Oh, and as for the whole engineer/scientist debate, everyone should consider the fact that many engineers can also be scientists.  Whether or not someone is a scientist is not determined by what degree they hold, but what they do.

on Jul 13, 2009

Cities generally do have public transportation.  It also generally sucks.  Were I to use the bus system in my city to commute to my university, it would take me nearly two hours to get there, one way.  Driving my car, it takes me 10-12 minutes.

We all pollute because it is more convenient. That's nothing new.

The question is, how much inconvenience are environmentalists willing to take on themselves to save the environment?

It seems to me like they are only willing to charge other people for their ideals.

 

Telling us to "build it" sounds all and good, but as they say, easier said than done.

Everything is easier said than done. The issue here is that many people tend to talk a lot about the environment but simply aren't willing to spend the money to build the things that would actually help.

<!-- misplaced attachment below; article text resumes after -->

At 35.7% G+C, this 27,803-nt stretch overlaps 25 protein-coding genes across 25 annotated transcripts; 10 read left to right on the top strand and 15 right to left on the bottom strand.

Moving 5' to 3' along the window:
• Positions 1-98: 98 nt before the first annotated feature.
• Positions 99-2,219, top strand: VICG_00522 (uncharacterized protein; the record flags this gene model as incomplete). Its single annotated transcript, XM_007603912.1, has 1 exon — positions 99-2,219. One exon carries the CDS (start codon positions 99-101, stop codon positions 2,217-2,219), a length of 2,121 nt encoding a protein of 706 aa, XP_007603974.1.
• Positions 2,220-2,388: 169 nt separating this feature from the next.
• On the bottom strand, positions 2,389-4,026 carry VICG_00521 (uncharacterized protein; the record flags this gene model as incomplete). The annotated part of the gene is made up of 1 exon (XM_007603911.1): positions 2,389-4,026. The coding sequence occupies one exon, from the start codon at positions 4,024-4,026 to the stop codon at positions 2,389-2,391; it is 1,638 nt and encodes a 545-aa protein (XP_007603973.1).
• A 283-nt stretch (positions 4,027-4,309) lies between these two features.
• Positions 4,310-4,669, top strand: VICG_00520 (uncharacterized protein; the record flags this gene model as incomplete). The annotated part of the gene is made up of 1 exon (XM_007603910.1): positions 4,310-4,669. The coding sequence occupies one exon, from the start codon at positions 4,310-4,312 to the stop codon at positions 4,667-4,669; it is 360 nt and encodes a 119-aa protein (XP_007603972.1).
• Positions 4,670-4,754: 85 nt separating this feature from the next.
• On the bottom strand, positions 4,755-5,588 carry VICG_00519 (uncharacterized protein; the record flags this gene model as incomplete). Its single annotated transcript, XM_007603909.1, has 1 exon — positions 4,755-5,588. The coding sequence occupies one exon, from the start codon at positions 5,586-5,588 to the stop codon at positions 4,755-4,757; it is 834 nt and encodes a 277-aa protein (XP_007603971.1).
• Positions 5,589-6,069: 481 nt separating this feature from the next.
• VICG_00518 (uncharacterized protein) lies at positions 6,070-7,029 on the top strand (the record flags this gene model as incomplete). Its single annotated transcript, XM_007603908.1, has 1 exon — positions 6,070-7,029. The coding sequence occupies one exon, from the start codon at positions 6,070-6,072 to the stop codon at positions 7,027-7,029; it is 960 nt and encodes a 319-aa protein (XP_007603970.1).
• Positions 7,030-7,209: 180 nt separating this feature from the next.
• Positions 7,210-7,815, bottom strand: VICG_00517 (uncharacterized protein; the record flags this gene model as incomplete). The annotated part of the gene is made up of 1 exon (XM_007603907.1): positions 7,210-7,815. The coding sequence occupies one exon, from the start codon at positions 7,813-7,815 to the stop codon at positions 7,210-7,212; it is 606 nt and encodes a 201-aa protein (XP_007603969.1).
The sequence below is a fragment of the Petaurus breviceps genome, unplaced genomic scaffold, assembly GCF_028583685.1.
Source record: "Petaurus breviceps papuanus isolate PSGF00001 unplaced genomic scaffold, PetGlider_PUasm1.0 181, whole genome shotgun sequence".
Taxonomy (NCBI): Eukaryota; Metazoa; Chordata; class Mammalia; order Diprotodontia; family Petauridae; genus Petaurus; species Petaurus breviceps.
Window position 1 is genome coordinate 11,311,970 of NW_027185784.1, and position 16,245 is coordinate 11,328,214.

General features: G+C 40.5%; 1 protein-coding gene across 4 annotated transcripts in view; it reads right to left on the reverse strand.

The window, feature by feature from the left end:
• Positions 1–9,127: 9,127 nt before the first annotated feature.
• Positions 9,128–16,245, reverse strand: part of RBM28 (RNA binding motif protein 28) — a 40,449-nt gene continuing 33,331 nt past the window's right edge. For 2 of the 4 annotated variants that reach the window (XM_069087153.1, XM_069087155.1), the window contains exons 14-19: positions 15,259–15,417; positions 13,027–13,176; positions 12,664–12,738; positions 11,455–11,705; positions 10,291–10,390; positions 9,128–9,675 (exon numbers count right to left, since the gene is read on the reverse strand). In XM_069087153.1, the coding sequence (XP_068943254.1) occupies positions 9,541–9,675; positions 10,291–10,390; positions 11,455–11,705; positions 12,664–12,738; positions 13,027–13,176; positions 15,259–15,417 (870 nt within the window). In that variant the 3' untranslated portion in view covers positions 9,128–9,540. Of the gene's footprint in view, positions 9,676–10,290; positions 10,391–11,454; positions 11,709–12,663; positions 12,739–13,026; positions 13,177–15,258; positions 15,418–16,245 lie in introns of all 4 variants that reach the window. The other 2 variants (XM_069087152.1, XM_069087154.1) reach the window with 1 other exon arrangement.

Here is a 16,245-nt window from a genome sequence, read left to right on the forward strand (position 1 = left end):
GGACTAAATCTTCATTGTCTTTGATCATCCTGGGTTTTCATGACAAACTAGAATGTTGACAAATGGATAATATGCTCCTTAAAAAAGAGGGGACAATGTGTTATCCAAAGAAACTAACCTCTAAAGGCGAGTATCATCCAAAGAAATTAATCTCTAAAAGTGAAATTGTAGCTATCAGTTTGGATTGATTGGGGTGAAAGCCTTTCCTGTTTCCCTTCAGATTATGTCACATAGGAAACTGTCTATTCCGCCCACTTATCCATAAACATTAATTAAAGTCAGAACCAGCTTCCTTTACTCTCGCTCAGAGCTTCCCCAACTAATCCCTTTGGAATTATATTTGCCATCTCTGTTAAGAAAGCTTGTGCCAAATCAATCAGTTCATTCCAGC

Heck, even we here in Ireland managed to build a tram. And the general attitude here is "We don't plan. We review.".

If every treehugger paid 2000 dollars per year into a public transport fund, don't you think public transportation could be improved dramatically at the same scale as we gain new treehuggers?

 

on Jul 13, 2009

Cities generally do have public transportation. It also generally sucks. Were I to use the bus system in my city to commute to my university, it would take me nearly two hours to get there, one way. Driving my car, it takes me 10-12 minutes.

Public transportation is very good in certain parts of the US and horrible in others. The bay area in California has a solid system (Bart I think), I went from Sacramento to the Airport in San Francisco with the train - very european. But my friends in Sacramento warned me not to take the citybus there - too dangerous.